Super Bowl III

 

1969 Bay Area Beginnings

  • Donald and Doris Fisher open the first Gap store on Ocean Avenue in San Francisco, selling jeans, records and tapes aimed at the “generation gap” – young adults and teenagers 

1969 Bay Area Seen and Heard

  • San Francisco band Sly and the Family Stone logged two top ten songs in the Billboard 100 – Everyday People and Hot Fun in the Summertime
  • One of the top grossing movies of the year, Paint Your Wagons, featured Lee Marvin and Clint Eastwood as California gold rush prospectors

 

Fantasy football, the game played by more than 33 million people across the country each year, has its roots in Oakland. A group of friends including Oakland businessman Wilfred Winkenbach, Raiders Public Relations professional Bill Tunnel and Oakland Tribune reporter Scotty Stirlin created the Greater Oakland Professional Pigskin Prognosticators League (GOPPPL) and had their inaugural draft in 1963. The group continued to play amongst friends until league co-founder Andy Mousalimas brought the game to his sports bar, the now-defunct King’s X in Oakland. The game slowly grew in popularity, spreading to other Oakland bars and into San Francisco, and then slowly across the United States until 1997 when CBS launched the first fantasy draft available for free via a website.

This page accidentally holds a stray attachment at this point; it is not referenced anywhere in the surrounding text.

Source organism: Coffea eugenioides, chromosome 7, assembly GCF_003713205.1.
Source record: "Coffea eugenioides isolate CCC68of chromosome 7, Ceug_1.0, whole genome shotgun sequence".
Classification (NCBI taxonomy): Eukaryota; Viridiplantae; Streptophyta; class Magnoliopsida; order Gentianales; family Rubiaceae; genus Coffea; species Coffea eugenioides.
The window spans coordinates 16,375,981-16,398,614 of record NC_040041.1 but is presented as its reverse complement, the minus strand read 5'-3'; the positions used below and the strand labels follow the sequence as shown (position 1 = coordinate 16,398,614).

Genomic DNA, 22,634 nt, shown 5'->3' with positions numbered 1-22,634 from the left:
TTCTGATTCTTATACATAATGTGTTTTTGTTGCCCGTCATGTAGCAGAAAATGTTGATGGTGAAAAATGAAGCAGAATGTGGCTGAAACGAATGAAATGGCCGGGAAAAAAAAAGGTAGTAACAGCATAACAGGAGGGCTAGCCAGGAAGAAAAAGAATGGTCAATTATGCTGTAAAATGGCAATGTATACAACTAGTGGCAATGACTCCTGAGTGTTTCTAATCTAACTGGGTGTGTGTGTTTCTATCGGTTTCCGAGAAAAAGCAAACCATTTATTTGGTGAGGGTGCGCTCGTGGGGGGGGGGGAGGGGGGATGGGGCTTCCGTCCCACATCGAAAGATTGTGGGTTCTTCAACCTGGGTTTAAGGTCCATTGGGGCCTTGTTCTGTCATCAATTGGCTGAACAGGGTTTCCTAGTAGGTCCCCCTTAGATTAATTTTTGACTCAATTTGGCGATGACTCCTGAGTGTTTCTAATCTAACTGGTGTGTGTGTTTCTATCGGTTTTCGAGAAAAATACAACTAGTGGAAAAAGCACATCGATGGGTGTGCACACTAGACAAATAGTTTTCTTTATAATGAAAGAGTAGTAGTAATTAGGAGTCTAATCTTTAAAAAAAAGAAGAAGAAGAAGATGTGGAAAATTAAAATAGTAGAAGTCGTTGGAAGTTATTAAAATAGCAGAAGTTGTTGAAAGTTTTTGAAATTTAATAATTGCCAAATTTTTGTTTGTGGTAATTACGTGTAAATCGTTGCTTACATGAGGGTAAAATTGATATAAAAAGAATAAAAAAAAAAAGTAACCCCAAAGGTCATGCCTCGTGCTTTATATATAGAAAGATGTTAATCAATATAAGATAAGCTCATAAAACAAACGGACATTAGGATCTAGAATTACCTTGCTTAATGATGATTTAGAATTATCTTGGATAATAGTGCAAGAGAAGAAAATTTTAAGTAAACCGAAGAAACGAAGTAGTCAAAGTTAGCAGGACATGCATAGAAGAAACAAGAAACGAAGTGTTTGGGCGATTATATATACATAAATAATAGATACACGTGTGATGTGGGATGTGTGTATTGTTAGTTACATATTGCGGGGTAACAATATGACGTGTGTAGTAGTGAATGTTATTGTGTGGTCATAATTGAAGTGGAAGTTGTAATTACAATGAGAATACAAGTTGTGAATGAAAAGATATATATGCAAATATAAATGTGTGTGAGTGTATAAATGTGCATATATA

On November 20, 1969, the Indians of All Tribes – a group of mostly students led by Richard Oakes from San Francisco State College – began their peaceful occupation of Alcatraz Island. Laying symbolic claim to the Island, the occupation continued for 19 months as the group sought to erect several Indian institutions including a center for American Indian Studies, a museum and a spiritual center on the island, as well as address the policy the U.S. had instigated 16 years earlier of closing reservations and relocating its inhabits to urban areas.

Native people still recognize the occupation for what it was and remains: a seminal event in American history that brought the plight of American Indians to the world’s attention – said actor Benjamin Bratt and his brother Peter to CNN on the 40th anniversary of the occupation. The Bratt brothers lived on the island with their mother during part of the occupation.

The occupation gained attention across the country, resulting federal laws that demonstrated new respect for aboriginal land rights and for the freedom of American Indians to maintain their traditional cultures. The history of Alcatraz occupation is included as part of the tours of Alcatraz by the National Parks Service.